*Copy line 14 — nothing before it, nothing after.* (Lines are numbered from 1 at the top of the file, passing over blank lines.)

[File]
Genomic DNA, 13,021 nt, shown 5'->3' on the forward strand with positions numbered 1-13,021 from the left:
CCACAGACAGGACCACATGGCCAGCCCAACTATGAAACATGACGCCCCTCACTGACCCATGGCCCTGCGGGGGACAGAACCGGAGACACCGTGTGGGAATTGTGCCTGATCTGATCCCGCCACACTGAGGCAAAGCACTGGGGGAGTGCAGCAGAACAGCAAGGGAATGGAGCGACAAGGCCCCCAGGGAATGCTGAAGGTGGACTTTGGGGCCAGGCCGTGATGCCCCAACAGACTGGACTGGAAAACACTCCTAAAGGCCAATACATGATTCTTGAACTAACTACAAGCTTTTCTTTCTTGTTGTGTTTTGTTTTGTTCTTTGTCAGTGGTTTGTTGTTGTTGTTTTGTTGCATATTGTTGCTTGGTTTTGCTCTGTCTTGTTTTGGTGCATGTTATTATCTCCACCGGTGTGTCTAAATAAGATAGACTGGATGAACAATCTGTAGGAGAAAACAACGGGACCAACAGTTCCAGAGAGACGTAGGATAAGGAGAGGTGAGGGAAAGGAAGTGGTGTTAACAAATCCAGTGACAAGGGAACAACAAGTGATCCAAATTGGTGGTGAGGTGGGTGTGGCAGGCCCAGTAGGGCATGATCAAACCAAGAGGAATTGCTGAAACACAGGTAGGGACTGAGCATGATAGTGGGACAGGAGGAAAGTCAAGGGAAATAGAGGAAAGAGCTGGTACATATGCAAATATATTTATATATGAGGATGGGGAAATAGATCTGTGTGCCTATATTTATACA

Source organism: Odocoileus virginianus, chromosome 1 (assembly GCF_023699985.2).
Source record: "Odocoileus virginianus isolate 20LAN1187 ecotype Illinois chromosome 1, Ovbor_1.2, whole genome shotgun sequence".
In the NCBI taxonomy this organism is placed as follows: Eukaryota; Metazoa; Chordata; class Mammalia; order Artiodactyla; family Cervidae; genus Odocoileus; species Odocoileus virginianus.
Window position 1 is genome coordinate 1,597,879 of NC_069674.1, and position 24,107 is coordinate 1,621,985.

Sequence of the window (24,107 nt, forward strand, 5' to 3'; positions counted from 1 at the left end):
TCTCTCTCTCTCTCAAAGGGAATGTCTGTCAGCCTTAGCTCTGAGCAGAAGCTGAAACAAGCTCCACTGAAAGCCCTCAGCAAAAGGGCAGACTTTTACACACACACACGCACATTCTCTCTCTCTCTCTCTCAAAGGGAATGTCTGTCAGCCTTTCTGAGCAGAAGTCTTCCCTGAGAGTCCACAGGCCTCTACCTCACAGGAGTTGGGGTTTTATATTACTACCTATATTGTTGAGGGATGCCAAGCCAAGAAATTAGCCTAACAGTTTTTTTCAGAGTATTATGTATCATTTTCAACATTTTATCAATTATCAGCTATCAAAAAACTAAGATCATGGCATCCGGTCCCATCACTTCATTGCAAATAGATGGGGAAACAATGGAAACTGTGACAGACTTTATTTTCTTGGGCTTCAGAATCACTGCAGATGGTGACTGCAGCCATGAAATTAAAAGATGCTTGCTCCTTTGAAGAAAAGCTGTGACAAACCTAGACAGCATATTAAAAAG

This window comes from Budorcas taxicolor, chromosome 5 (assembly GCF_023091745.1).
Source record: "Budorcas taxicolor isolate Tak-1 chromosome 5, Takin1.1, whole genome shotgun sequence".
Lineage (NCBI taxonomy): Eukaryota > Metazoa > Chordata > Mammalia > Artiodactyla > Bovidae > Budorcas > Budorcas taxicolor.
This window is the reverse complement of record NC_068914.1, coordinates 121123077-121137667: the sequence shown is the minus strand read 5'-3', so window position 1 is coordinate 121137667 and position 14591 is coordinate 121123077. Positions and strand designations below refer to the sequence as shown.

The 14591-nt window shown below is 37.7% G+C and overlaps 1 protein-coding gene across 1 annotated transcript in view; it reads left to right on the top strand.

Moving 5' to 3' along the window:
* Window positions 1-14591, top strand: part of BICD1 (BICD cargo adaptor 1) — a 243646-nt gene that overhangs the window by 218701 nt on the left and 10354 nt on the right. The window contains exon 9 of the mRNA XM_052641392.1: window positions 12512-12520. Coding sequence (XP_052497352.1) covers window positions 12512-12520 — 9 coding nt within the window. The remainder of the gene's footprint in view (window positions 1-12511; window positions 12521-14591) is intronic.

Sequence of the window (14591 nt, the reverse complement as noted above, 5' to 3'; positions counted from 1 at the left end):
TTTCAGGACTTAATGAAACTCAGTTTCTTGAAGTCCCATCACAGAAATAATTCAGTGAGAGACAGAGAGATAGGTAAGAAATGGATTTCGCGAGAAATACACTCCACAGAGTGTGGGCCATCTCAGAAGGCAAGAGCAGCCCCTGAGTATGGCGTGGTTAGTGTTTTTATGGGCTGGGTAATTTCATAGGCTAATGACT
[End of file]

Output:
Moving 5' to 3' along the window: